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Prikis, Pineda Quoted in WCAX Story on Living Kidney Donors

January 18, 2024 by Lucy Gardner Carson

(JANUARY 18, 2024) Nephrologist Marios Prikis, M.D., associate professor of medicine, and transplant surgeon Jaime Pineda, M.D., assistant professor of surgery, commented to WCAX for a story on living donors for kidney transplants.

Nephrologist Marios Prikis, M.D., associate professor of medicine and medical director of pancreas and kidney transplant programs at UVMMC (left), and transplant surgeon Jaime Pineda, M.D., assistant professor of surgery

(JANUARY 18, 2024) Nephrologist Marios Prikis, M.D., associate professor of medicine, and transplant surgeon Jaime Pineda, M.D., assistant professor of surgery, commented to WCAX for a story on living donors for kidney transplants.

Dozens of Vermonters wait years for kidneys, a process that’s only gotten lengthier. According to the University of Vermont Medical Center (UVMMC), patients on average wait at least two to three years to get a kidney transplant, and in some instances up to seven years.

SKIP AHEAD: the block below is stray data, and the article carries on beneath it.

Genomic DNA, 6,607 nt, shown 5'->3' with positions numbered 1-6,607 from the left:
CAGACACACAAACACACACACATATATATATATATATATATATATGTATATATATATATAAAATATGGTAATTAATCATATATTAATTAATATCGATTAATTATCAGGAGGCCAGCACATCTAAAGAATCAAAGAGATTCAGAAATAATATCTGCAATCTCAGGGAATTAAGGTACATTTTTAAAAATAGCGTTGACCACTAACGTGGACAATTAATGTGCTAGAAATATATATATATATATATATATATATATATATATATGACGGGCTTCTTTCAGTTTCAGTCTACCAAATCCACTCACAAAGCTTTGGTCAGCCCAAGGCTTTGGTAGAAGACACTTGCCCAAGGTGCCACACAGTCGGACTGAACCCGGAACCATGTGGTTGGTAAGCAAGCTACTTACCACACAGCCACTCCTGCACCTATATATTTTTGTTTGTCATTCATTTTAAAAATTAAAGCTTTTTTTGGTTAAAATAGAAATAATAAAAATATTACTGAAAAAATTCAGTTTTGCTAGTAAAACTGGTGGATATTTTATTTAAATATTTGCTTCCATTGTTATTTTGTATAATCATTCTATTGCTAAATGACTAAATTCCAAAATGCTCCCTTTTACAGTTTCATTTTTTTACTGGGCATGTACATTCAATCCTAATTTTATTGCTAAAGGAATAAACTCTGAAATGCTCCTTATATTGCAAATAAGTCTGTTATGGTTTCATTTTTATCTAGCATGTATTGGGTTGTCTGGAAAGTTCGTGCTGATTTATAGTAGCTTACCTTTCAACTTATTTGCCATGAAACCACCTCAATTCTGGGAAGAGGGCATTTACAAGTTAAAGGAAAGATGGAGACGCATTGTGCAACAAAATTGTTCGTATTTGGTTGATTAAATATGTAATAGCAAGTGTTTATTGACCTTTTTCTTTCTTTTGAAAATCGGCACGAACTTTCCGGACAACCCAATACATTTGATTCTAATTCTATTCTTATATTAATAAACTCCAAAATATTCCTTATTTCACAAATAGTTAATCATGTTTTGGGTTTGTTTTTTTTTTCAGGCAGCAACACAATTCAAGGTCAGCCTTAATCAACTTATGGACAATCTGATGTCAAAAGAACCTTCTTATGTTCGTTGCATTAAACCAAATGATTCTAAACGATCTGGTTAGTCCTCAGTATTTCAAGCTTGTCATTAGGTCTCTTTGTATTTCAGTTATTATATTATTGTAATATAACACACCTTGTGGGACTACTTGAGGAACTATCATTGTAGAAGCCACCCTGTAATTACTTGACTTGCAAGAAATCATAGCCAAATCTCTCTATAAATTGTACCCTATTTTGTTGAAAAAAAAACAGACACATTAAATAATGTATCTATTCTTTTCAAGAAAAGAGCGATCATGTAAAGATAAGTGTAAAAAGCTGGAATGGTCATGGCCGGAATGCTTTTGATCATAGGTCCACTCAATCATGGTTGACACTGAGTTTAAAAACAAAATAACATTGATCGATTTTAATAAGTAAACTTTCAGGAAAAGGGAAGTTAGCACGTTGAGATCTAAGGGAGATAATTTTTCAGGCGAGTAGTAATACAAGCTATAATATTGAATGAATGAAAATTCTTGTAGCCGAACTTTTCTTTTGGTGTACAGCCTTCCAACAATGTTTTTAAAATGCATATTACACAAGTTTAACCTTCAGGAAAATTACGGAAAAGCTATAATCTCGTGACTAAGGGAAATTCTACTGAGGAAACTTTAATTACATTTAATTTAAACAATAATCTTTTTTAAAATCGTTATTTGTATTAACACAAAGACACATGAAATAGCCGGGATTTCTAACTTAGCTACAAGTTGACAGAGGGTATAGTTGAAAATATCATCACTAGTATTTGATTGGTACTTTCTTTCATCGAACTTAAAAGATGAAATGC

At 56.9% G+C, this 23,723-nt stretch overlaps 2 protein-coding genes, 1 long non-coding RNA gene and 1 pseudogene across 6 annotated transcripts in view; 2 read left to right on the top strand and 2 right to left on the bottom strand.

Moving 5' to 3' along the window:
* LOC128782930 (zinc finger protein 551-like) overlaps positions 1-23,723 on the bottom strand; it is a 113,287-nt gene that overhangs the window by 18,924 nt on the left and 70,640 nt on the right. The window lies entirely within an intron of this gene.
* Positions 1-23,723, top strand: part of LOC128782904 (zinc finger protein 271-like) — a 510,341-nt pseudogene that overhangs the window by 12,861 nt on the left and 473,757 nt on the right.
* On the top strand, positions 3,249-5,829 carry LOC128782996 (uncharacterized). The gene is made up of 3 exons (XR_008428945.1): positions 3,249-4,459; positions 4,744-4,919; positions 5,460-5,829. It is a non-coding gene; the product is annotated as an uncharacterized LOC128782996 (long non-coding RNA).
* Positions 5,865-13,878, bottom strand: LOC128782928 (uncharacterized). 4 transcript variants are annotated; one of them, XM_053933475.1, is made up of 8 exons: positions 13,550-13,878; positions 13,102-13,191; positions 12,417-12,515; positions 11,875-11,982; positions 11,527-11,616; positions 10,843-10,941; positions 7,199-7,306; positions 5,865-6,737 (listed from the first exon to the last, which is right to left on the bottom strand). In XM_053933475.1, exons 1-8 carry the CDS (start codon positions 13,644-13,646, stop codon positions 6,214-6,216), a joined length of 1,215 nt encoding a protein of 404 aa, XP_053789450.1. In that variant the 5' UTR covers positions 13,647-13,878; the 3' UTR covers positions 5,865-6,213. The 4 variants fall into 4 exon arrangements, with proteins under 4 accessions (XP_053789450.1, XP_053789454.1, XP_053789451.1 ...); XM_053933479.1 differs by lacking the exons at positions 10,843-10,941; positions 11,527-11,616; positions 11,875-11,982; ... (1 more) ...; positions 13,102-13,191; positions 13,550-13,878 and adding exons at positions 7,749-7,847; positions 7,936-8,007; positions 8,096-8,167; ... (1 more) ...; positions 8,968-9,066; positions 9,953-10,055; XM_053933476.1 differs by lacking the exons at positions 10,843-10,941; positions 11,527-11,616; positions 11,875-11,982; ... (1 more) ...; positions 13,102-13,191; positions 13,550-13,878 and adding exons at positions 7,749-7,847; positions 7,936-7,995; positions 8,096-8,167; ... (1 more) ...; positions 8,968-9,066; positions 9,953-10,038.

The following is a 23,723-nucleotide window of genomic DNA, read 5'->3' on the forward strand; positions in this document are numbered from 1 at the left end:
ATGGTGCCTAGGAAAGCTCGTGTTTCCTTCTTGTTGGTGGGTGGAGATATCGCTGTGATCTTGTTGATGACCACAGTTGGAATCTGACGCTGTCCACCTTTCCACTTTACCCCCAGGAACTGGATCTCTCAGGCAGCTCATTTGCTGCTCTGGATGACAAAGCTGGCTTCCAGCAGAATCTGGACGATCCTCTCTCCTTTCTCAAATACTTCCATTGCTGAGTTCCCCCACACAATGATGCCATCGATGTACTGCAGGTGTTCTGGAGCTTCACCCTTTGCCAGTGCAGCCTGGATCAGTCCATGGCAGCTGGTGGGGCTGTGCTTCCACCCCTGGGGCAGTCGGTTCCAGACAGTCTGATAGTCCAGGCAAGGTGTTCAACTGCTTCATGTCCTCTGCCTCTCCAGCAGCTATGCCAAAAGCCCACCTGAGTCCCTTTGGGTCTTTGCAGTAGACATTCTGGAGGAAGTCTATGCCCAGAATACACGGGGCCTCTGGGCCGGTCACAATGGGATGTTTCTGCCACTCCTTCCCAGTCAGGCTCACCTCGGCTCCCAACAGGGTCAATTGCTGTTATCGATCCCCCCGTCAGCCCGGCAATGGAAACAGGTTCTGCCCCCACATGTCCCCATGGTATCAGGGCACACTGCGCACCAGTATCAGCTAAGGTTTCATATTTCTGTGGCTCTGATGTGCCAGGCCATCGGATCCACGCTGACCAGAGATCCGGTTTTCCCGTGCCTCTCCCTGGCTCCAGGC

That’s why doctors are encouraging living donors. Many people may not be aware that the human body, which contains two kidneys, can function perfectly well with just one. Doctors say living donations are better for patient outcomes and have less risk associated with transporting a deceased donor’s kidney from elsewhere.

“It’s thoroughly and strictly investigated, examined for them to be approved. And then similarly the recipient goes through a thorough process,” said Prikis, who is medical director of pancreas and kidney transplant programs at UVMMC. “So both of them and then it’s an elective surgery on an elective day. Both good for the patients but also for the team.”

At UVM, the doctors say 30 percent of their kidney transplants are from living donors, but the goal would be well over 50 percent because a living donor can take years off the wait.

“Our living donors are increasing, but we have a population that probably will be very eager to donate more. And we need many more living donors in our area,” Pineda said.

Officials say 78 patients in the UVM Health Network are currently waiting for a kidney, there were 27 deceased organ donors last year, and there are three scheduled living kidney surgeries this month.

The University of Vermont Medical Center has comprehensive information about becoming a living kidney donor.

Read full story at WCAX-TV

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